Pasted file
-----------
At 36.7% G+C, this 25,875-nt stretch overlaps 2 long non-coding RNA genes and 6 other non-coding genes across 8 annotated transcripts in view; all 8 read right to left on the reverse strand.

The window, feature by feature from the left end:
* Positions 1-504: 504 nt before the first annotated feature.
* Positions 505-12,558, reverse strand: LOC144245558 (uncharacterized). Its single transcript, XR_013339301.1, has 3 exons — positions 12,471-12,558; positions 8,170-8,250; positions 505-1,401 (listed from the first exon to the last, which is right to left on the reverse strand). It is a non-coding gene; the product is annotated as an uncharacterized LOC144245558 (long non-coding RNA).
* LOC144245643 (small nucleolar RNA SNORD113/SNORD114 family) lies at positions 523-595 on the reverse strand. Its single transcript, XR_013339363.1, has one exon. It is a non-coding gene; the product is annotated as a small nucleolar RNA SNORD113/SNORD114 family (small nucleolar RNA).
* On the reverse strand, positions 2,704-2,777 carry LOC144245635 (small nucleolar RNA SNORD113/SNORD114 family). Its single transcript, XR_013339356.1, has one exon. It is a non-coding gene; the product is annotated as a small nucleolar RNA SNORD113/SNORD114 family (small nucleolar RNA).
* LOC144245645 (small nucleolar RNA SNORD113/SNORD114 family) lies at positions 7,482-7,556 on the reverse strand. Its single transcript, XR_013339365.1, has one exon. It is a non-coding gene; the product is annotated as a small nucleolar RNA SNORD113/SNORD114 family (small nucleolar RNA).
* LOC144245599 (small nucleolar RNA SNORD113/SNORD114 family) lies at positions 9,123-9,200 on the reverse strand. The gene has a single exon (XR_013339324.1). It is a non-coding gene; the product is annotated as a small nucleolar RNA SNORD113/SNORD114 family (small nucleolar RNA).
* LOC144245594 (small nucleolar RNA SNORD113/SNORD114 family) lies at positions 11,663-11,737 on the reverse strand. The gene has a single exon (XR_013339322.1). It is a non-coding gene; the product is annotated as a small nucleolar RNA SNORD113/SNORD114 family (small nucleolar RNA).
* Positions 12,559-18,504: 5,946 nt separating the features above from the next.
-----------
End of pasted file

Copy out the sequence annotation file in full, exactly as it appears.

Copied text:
At 36.7% G+C, this 25,875-nt stretch overlaps 2 long non-coding RNA genes and 6 other non-coding genes across 8 annotated transcripts in view; all 8 read right to left on the reverse strand.

The window, feature by feature from the left end:
* Positions 1-504: 504 nt before the first annotated feature.
* Positions 505-12,558, reverse strand: LOC144245558 (uncharacterized). Its single transcript, XR_013339301.1, has 3 exons — positions 12,471-12,558; positions 8,170-8,250; positions 505-1,401 (listed from the first exon to the last, which is right to left on the reverse strand). It is a non-coding gene; the product is annotated as an uncharacterized LOC144245558 (long non-coding RNA).
* LOC144245643 (small nucleolar RNA SNORD113/SNORD114 family) lies at positions 523-595 on the reverse strand. Its single transcript, XR_013339363.1, has one exon. It is a non-coding gene; the product is annotated as a small nucleolar RNA SNORD113/SNORD114 family (small nucleolar RNA).
* On the reverse strand, positions 2,704-2,777 carry LOC144245635 (small nucleolar RNA SNORD113/SNORD114 family). Its single transcript, XR_013339356.1, has one exon. It is a non-coding gene; the product is annotated as a small nucleolar RNA SNORD113/SNORD114 family (small nucleolar RNA).
* LOC144245645 (small nucleolar RNA SNORD113/SNORD114 family) lies at positions 7,482-7,556 on the reverse strand. Its single transcript, XR_013339365.1, has one exon. It is a non-coding gene; the product is annotated as a small nucleolar RNA SNORD113/SNORD114 family (small nucleolar RNA).
* LOC144245599 (small nucleolar RNA SNORD113/SNORD114 family) lies at positions 9,123-9,200 on the reverse strand. The gene has a single exon (XR_013339324.1). It is a non-coding gene; the product is annotated as a small nucleolar RNA SNORD113/SNORD114 family (small nucleolar RNA).
* LOC144245594 (small nucleolar RNA SNORD113/SNORD114 family) lies at positions 11,663-11,737 on the reverse strand. The gene has a single exon (XR_013339322.1). It is a non-coding gene; the product is annotated as a small nucleolar RNA SNORD113/SNORD114 family (small nucleolar RNA).
* Positions 12,559-18,504: 5,946 nt separating the features above from the next.